One of the nicest things about the guitar is how easy it is to tune. While our standard tuning is E-A-D-G-B-E, we can use those six tuning pegs to create an astonishing variety of different tunings. These tunings can have a variety of different uses; they might be used to create sounds and chords otherwise practically unavailable, or to help guitarists with weak fretting hands to make beautiful music that might otherwise be impossible for them to create. The ease with which you can shift tunings means you can try any of these tunings right away; play around with them, and see how they feel. When using an acoustic guitar, it’s good to remember that when you change the tuning, it can change the tension in the neck; that means you’ll often have to fiddle with the tuning three or four times before everything settles in the right place. Be careful not to put so much tension in your strings that they break!
A tuning is considered a “drop tuning” when the 6th string is lowered, generally so that it is one octave lower than the 4th string. Drop D is the simplest drop tuning; it involves lowering the 6th string down one full step so that the tuning becomes D-A-D-G-B-E. Drop tunings are particularly useful for quick transitions between power chords, and are thus commonly used by metal and hard rock bands, including System of a Down, Children of Bodom, and Rage Against the Machine. Drop tunings also make arpeggiated chords a bit easier, and bands like Radiohead and the Beatles have used drop tunings for this effect.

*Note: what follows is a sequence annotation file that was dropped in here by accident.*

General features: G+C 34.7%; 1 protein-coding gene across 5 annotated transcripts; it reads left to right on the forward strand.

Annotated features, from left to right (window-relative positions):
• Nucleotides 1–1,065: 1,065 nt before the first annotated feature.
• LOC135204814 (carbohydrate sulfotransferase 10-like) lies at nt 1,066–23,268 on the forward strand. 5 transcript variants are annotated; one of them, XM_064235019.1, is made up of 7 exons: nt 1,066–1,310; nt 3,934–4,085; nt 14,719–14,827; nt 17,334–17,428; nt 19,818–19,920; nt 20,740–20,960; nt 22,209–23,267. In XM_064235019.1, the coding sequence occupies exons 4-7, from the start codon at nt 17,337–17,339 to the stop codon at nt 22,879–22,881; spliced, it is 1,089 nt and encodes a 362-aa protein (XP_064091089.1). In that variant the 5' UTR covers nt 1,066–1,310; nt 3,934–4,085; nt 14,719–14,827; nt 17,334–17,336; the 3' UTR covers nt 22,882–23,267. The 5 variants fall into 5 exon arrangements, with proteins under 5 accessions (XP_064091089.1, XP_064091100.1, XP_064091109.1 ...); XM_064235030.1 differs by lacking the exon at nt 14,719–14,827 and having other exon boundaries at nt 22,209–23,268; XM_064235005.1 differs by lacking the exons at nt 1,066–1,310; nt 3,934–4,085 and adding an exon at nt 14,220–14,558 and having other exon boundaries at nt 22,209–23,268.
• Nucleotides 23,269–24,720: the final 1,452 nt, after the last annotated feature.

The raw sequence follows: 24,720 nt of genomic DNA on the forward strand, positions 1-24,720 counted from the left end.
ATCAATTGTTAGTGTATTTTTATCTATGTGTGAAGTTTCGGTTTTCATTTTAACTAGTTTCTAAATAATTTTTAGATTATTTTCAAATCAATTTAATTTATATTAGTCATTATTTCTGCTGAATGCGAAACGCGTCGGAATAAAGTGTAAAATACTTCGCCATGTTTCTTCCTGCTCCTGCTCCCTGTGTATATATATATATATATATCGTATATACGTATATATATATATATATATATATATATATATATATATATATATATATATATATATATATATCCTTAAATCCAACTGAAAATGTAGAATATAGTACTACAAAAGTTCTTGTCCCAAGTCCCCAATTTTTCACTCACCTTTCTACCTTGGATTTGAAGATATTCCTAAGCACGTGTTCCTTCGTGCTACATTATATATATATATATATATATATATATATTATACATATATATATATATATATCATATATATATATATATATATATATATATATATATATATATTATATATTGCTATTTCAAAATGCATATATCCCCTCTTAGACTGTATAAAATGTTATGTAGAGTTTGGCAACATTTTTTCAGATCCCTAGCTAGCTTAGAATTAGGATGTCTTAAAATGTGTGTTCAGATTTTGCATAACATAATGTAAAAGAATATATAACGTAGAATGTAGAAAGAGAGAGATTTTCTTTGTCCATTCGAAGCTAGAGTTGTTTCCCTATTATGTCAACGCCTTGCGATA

Open tunings are any tuning that, when all the strings are played open (without fingers on any frets), creates a chord. These tunings are particularly useful for slide guitar, with an open tuning, you can slide from fret to fret and pretty much always have it sound good after doing a bit of experimentation. When you want to riff along with Seven Nation Army by The White Stripes, Open A tuning (E-A-C♯-E-A-E) is the tuning for you; when you play it, you get an A chord. You can basically create any chord using open tunings, even really odd ones; figure out what the constituent notes of the chord are, and tune your guitar so that every string, played open, creates the chord.
There’s a lot of other really weird ways of tuning your guitar. Ostrich tuning, pioneered in part by Lou Reed of The Velvet Underground, assigns one note to every string; E-E-e-e-e-e, for example. Playing with tunings is a fantastic way of creating new chord progressions and styles to play in; it’s a lot of fun, and I can’t recommend it enough. Don’t just take my word for it, though; Joni Mitchell famously used alternate tunings for many over her songs; over 50, by one count! For more great advice on varying and improving your playing, there are in-home Winnipeg guitar lessons.